Interview with Sarah Tieck
Sarah Tieck is a professional writer, editor and teacher based in Minneapolis, Minnesota. I decided to interview her because after a number of years of correspondence, I found her views about writing and being a writer held such wisdom I thought they would benefit others. I hope you enjoy!
1. What is the number one reason most aspiring authors don’t make it?
I believe confidence and persistence are the two keys to success—many writers produce beautiful words and great ideas. But, only a few truly believe they can follow up and pursue those dreams. And, even fewer have the focus to bring their dreams to fruition. The good news is that if you do have focus and persistence and a vision, you will find a way to your dream.
2. What nonfiction book(s) has helped you most as a writer?
There have been so many that have inspired me and taught me! I don’t know that I can credit just one of my resources. But, one book that is having a lot of power for me right now is Stephen Covey’s The Seven Habits of Highly Effective People. I’ve just started a 12-week study of it, and the ideas in that book stretch into every part of life. I can see why it has been popular for so many years. It truly is a transformative way of thinking.
3. How do you stay motivated between projects?
I take classes, I connect with my community, and I set goals in 12-week increments. All of these give some urgency to goals that are part of my bigger vision but don’t have a deadline attached to them. Also important is doing the mental work to create excitement.
4. What techniques do you use when you hit a rough patch in your writing?
Awareness is the first key. After that, much of pushing through rough spots is about pushing through my own mental blocks. And, I have all sorts of exercises up my sleeve to move myself through those tough spots that are a normal part of the writing process.
So, lately, I’ve been using questions as tools to help propel me forward—using the 10-10-10 technique (Will this matter in 10 minutes? 10 weeks or months? 10 years?) learned in O magazine, I consider tomorrow and what I’ll wish I’d done. I ask myself what choice will be most to my benefit—sometimes I’ll even weigh the advantages and disadvantages of pushing through in a Cost-Benefit Analysis. And, sometimes, I just whine to my journal or a friend—spend 10 or 15 minutes complaining about how I can’t do it—and that seems to empower to move into what I CAN do!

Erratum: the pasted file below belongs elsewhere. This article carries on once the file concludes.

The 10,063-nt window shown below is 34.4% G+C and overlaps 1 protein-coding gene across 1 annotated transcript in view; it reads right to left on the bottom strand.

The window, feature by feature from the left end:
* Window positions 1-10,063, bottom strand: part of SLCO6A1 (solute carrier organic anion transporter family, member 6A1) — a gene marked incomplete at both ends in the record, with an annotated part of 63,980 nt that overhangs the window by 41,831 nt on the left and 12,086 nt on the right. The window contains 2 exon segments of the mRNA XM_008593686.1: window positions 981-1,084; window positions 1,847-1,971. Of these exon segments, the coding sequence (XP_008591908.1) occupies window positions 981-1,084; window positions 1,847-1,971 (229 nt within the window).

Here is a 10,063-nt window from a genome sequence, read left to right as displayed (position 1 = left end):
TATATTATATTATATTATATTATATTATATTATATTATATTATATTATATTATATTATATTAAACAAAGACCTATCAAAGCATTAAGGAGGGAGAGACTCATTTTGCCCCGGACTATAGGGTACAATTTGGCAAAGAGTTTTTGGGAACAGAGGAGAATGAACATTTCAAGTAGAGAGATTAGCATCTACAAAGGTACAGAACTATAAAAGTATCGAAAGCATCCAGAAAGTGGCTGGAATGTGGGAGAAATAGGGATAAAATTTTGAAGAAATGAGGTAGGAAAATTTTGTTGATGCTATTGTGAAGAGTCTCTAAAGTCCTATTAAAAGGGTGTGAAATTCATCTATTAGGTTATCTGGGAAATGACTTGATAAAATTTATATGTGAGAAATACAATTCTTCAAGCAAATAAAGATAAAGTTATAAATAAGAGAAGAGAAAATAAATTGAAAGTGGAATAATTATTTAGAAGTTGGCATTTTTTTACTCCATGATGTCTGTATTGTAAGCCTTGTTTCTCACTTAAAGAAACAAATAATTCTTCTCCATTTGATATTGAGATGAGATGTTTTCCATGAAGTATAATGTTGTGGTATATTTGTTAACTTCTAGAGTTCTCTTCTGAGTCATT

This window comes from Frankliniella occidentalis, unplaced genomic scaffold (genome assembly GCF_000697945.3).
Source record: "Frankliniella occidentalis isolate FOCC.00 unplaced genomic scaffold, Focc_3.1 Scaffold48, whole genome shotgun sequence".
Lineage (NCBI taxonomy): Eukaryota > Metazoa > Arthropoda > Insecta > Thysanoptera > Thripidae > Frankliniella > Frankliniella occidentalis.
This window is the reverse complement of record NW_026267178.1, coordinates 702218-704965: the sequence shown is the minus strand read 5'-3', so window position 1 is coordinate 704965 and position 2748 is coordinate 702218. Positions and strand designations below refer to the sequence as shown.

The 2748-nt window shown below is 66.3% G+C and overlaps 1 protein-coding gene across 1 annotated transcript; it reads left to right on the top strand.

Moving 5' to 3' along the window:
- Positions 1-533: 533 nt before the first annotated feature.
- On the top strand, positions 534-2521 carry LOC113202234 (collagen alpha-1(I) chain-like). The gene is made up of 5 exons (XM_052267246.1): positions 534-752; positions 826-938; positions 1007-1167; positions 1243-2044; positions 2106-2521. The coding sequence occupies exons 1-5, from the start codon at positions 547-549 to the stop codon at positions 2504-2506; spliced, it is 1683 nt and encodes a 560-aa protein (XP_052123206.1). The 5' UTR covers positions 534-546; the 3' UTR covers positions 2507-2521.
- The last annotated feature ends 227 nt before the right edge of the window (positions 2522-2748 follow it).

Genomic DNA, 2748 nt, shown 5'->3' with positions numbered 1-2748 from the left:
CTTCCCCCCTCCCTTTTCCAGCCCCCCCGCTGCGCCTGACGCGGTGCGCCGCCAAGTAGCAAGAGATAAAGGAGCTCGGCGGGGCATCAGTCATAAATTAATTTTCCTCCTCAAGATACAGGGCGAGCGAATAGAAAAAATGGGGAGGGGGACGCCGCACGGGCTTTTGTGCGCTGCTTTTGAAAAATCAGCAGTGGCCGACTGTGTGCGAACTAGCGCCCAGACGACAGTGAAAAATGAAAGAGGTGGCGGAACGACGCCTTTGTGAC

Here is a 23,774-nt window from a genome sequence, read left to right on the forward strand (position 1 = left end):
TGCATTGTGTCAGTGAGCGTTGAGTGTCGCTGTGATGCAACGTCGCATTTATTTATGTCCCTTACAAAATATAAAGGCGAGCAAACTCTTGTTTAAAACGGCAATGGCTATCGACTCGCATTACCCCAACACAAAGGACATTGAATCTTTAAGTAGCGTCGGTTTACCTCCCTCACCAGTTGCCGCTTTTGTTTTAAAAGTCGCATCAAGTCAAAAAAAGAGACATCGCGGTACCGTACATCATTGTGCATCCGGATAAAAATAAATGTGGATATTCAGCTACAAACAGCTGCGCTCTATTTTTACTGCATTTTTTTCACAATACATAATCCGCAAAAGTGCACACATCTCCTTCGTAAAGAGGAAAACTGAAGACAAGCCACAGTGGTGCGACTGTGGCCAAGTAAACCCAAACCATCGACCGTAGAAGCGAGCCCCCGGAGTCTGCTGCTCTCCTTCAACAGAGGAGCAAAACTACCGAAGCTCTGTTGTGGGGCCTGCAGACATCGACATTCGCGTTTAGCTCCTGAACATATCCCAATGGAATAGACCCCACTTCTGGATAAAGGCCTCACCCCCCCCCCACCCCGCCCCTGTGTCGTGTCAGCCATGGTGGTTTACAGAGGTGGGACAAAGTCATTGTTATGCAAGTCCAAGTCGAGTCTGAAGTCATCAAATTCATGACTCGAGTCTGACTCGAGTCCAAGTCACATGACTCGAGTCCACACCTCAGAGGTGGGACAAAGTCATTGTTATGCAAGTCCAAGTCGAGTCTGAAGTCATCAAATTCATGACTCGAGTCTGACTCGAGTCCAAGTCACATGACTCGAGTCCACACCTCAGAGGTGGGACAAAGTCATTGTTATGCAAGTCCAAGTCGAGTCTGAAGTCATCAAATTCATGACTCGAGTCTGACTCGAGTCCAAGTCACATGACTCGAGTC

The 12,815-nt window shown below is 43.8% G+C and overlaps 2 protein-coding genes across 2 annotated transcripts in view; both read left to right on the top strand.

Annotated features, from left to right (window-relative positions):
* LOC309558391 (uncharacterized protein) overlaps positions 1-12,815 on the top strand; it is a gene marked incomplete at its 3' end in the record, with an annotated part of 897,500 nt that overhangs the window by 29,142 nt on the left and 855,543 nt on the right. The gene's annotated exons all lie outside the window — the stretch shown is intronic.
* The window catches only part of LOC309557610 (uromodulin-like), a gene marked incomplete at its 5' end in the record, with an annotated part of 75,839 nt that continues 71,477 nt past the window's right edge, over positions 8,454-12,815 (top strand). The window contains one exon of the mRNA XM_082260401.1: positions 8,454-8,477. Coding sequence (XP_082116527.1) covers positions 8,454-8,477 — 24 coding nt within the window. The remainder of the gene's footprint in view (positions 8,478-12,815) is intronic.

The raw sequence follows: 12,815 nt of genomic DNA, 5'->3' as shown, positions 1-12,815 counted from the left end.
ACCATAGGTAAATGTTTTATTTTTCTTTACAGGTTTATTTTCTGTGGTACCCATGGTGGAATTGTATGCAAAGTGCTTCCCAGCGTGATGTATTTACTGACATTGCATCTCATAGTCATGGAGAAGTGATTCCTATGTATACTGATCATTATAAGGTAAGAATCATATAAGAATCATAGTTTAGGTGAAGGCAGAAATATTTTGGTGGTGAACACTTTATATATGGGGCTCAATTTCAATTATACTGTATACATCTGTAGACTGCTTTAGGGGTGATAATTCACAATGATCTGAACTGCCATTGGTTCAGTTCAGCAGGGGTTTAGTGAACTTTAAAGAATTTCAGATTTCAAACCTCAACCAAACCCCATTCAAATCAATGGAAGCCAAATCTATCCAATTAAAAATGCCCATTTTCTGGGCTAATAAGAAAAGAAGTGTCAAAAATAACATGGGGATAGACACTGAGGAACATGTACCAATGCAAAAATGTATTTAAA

That said, I did the Cost-Benefit Analysis with a group of students the other night. For some students, it worked beautifully, and for others, it was doing the opposite of what I’d expected. So, now I’m looking at that … when the exercise doesn’t work the way you expect. So far, I think it is about lining up with what you want and as Covey would say, being proactive taking responsibility for what you want. I’m going to blog about this, so stay tuned!
5. What is a common misconception people have about writing or the writing life?
That once you get to a certain place, or reach a certain goal—for instance getting published—that the work will become easier. Even though I’ve published and sold many pieces, I continue to seek out new challenges and learn new skills. It keeps me excited about what I’m doing and grows my writing skills.
6. What do you tell people who have excuses as to why they haven’t started (or can’t finish) a writing project?
I used to try to “fix” them and convince them they can do it and should do it. Now, I understand the difference between interest and commitment and, realize that many times they may be interested, but aren’t ready to commit to a project. If someone truly wants something, they’ll go after it and ask for what they need to move to the next level.
If someone is only interested, it is more important that they work on figuring out what they want to do. This one is a really individual question. And, almost universal because I think almost every writer—or every person with a goal—explores this in some way.
7. As a writing teacher you meet many writers. What advice could you give aspiring writers on how to select an instructor or class?
Trust your instinct! If the topic or instructor energizes you then likelihood is, you’ll benefit from the class. Classes—both online and in person—provide wonderful opportunities for connection and growth. If you feel uncomfortable or something doesn’t feel right, that’s worth noting, too, because the class or instructor may not be a good fit.
8. What are some of the reasons why talented writers don’t succeed in publishing?
Many times, there’s too much focus on the nuts and bolts of how to get published and not enough on creating a high-quality piece of writing. I teach my students both, but encourage them to focus on crafting a quality piece first. I’ve been a freelancer and an in-house writer and editor, and I know that the time spent developing quality writing will do more to sell their work than all the how-to-publish tips out there!
You can find out more about Sarah Tieck by visiting her website.